Geoffrey Chaucer’s The Canterbury Tales is a collection of several tales that are all told by different characters and all convey different messages. The story presented in the general prologue is that a group of pilgrims is traveling to the shrine of St. Thomas Becket, and during their journey they take turns telling tales and talking about themselves. Chaucer uses the pilgrims to express his beliefs, about religion, marriage, social class, and many other topics. One of the pilgrims is the Manciple, who is a commoner and has the job of providing supplies for an institution and in this case, he is the caterer for a group of lawyers. Through the character of the Manciple, his prologue, and his tale, Chaucer showcases the importance of silence and discretion of speech, or by what some assume as to reveal the instability of the Manciple’s character.
In the “General Prologue” of the Canterbury Tales, the Manciple is described as being quiet, wise, and somewhat of a role model, but as the general prologue progresses, it can be assumed that he is sneaky and dishonest. For instance, “All caters might follow his example/ In buying victuals; he was never rash/ Whether he bought on credit or paid cash” (Chaucer, “General Prologue” 586-588). Chancer starts to say that people can resort to the Manciple for help in buying supplies and that he is careful with his money, always paying attention to what he has. He is said to work for the Inn of Courts, a law school, where he assists lawyers by preparing their meals. Chaucer describes his as being so sharp-witted that he can even swindle those who he works for, “That swich a lewed mannes wit shal pace/ The wisdom of an heep of lerned men?” (Chaucer, “General Prologue”. It can be inferred that he is someone who takes in his surroundings and uses them as strengths.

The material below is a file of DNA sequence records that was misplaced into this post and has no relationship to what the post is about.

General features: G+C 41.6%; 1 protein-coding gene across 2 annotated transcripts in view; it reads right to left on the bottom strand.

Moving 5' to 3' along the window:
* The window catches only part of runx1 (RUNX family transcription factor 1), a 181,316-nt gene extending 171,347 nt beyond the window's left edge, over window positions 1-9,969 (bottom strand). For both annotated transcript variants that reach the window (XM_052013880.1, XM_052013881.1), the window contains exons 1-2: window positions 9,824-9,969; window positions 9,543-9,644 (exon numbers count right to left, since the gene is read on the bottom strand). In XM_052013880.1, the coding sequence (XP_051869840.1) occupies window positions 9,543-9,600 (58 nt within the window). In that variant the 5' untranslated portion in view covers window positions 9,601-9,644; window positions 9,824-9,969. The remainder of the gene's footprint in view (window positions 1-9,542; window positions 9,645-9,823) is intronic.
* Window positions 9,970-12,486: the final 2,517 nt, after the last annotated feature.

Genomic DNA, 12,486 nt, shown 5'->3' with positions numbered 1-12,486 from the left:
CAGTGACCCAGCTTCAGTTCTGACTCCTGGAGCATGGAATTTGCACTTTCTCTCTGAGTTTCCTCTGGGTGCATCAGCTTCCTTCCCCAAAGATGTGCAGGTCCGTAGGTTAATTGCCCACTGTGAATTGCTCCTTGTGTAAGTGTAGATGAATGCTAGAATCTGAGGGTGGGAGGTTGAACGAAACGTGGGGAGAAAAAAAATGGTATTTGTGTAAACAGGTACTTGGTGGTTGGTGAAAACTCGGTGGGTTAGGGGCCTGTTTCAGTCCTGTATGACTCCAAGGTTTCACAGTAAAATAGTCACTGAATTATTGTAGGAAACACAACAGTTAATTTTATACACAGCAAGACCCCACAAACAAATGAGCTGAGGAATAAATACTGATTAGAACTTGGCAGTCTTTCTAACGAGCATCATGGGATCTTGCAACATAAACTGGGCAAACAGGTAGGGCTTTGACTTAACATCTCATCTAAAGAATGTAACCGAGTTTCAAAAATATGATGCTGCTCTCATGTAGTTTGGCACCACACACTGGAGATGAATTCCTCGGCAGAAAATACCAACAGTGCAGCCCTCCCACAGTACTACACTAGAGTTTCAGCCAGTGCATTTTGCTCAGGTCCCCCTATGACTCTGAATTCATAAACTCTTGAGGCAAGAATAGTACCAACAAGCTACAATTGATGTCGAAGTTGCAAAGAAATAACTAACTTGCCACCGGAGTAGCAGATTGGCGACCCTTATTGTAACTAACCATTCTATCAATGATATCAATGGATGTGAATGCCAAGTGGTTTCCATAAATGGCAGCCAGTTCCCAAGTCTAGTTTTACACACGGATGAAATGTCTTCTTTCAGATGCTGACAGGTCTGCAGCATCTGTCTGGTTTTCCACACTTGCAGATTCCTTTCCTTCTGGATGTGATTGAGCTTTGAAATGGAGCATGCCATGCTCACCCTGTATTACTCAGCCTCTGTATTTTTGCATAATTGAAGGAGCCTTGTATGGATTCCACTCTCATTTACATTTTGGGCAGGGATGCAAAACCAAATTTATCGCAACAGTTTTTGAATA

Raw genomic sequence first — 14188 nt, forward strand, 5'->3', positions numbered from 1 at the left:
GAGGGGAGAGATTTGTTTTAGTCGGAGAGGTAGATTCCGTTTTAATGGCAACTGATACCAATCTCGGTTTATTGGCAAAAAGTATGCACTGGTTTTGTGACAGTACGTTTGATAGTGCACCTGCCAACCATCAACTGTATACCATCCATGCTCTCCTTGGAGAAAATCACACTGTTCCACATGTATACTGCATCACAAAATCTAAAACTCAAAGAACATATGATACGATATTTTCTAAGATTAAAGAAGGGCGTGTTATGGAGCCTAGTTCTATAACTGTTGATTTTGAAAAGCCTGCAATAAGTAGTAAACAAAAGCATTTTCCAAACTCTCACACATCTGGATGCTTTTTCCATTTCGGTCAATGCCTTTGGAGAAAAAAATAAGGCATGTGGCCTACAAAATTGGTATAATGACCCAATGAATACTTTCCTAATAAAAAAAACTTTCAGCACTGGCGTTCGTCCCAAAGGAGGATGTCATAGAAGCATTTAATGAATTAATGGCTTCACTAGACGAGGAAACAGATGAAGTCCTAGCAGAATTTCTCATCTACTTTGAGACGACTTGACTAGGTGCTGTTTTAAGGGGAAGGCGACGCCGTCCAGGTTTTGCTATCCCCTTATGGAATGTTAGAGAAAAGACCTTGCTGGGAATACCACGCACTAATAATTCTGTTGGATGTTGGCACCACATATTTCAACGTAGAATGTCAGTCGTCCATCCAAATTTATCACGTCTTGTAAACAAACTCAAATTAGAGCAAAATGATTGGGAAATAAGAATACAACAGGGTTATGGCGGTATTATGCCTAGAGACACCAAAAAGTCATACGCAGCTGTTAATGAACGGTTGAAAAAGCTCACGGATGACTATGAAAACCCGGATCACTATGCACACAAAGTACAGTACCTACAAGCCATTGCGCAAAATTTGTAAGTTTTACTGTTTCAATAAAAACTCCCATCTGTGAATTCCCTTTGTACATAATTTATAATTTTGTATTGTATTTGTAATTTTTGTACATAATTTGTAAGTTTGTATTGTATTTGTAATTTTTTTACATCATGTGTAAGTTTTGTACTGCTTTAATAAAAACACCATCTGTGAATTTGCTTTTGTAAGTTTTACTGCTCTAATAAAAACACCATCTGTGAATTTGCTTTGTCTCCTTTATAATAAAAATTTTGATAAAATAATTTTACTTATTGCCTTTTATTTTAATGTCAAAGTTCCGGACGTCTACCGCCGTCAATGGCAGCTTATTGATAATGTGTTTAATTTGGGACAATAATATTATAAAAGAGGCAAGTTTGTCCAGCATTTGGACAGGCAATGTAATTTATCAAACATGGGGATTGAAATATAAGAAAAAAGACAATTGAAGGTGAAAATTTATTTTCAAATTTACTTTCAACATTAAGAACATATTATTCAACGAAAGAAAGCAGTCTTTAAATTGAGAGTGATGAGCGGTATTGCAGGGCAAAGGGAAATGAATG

“The Manciple’s Prologue” at first glance seems to not connect with the Manciple’s tale but in actuality, the connection is just subtle. In the prologue, the Host first makes fun of the Cook for being so dazed, and then the Manciple making fun of him, saying the Cook has stinky breath, this angers the Cook, who ends up falling off his horse. After the Cook is back on his horse, the Host tells the Manciple “'Some day he’ll get revenge, you may be sure,/ And call you like a falcon to the lure '” (Chaucer “The Manciple’s Prologue” 71-72), The Manciple is alarmed at this warning and gives the Cook wine as in apology and in hopes of not causing future problems. . Since the Manciple was so alarmed, it is inevitable that the Manciple has secrets that the Cook knows about, as the Cook prepares the food that the Manciple caters to the lawyers. The message of the prologue is to be careful of what one says and how much is said. The Manciple takes the Host’s warning and incorporates it into his tale
The Manciple’s tale is about Phoebus Apollo, the god of light, who is described as being perfect in every way. He had a white crow, which he taught...